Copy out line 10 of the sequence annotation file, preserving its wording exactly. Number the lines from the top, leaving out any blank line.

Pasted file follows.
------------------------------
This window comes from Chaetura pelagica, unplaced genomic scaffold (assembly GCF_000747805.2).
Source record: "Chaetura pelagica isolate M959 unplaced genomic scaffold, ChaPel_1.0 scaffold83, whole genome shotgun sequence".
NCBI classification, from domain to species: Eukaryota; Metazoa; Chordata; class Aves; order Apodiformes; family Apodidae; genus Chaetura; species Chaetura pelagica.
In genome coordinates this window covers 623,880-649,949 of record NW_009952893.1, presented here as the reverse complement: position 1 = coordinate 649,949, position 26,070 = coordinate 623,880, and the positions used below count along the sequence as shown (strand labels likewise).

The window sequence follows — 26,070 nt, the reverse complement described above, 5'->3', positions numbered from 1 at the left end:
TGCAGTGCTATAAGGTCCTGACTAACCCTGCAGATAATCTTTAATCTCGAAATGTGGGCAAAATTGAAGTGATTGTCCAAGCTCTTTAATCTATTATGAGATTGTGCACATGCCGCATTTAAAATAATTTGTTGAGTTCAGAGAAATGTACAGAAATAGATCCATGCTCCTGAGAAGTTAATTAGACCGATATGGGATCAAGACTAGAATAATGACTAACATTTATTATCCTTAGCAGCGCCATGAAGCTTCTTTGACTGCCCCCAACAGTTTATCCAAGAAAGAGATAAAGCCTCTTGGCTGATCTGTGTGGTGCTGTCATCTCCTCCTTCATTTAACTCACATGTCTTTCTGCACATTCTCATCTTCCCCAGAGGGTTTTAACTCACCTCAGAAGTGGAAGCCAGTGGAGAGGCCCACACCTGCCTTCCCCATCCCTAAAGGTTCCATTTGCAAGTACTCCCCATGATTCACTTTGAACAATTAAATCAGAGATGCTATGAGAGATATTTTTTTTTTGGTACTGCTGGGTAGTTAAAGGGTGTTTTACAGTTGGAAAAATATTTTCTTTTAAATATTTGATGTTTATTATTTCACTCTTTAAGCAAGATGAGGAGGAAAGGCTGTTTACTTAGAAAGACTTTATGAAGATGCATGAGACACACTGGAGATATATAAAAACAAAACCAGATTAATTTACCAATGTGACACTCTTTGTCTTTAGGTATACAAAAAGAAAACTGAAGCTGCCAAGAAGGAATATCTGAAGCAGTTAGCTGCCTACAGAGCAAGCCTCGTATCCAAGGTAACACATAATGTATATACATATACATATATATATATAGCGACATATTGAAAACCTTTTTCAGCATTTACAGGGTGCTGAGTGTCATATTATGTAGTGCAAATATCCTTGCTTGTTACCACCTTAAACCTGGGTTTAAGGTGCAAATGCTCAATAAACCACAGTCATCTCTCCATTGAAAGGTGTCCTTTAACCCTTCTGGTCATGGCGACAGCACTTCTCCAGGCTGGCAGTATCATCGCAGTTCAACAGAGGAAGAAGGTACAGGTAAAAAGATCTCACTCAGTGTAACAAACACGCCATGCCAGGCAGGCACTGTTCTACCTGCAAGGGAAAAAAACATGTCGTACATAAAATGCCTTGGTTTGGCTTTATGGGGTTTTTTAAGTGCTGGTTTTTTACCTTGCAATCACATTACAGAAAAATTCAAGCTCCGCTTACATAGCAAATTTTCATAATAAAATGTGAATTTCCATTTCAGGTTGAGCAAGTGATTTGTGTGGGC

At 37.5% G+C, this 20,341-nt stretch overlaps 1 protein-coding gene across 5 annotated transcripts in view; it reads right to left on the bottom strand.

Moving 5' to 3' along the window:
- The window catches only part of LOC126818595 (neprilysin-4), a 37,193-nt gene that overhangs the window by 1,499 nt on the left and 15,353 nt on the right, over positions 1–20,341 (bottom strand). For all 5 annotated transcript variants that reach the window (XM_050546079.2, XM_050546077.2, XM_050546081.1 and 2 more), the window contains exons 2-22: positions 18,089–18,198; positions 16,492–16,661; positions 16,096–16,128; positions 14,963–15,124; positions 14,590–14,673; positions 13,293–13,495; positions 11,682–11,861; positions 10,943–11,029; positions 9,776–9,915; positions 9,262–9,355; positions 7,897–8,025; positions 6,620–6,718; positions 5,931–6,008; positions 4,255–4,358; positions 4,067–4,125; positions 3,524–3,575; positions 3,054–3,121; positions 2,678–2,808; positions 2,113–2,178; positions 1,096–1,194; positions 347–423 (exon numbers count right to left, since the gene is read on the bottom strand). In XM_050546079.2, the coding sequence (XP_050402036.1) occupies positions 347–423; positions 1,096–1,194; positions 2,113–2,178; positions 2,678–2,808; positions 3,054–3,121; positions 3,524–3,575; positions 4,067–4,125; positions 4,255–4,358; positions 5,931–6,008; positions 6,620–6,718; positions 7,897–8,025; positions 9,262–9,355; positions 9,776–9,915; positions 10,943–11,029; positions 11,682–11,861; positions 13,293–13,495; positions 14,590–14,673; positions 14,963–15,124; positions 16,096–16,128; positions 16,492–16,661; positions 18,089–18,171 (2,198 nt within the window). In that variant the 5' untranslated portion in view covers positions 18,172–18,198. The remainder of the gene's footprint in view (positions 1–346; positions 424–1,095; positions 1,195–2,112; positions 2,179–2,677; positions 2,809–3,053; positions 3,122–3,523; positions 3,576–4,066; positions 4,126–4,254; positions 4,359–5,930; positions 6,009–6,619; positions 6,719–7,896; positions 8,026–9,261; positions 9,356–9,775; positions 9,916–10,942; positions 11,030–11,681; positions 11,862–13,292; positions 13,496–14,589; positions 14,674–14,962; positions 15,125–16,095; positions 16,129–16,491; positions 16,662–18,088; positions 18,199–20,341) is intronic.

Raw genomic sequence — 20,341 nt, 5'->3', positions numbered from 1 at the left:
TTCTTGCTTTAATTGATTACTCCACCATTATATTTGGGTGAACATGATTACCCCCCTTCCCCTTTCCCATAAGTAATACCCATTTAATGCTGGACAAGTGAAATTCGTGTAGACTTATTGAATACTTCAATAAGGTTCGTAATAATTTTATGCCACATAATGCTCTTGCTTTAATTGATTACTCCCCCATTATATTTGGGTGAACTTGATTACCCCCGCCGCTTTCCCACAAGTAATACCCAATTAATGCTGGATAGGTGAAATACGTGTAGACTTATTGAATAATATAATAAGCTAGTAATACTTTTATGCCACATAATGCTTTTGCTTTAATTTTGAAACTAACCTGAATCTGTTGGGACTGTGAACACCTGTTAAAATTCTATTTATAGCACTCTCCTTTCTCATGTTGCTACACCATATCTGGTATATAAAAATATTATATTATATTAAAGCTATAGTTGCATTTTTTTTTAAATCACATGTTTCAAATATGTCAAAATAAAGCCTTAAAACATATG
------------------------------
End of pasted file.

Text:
Raw genomic sequence — 20,341 nt, 5'->3', positions numbered from 1 at the left: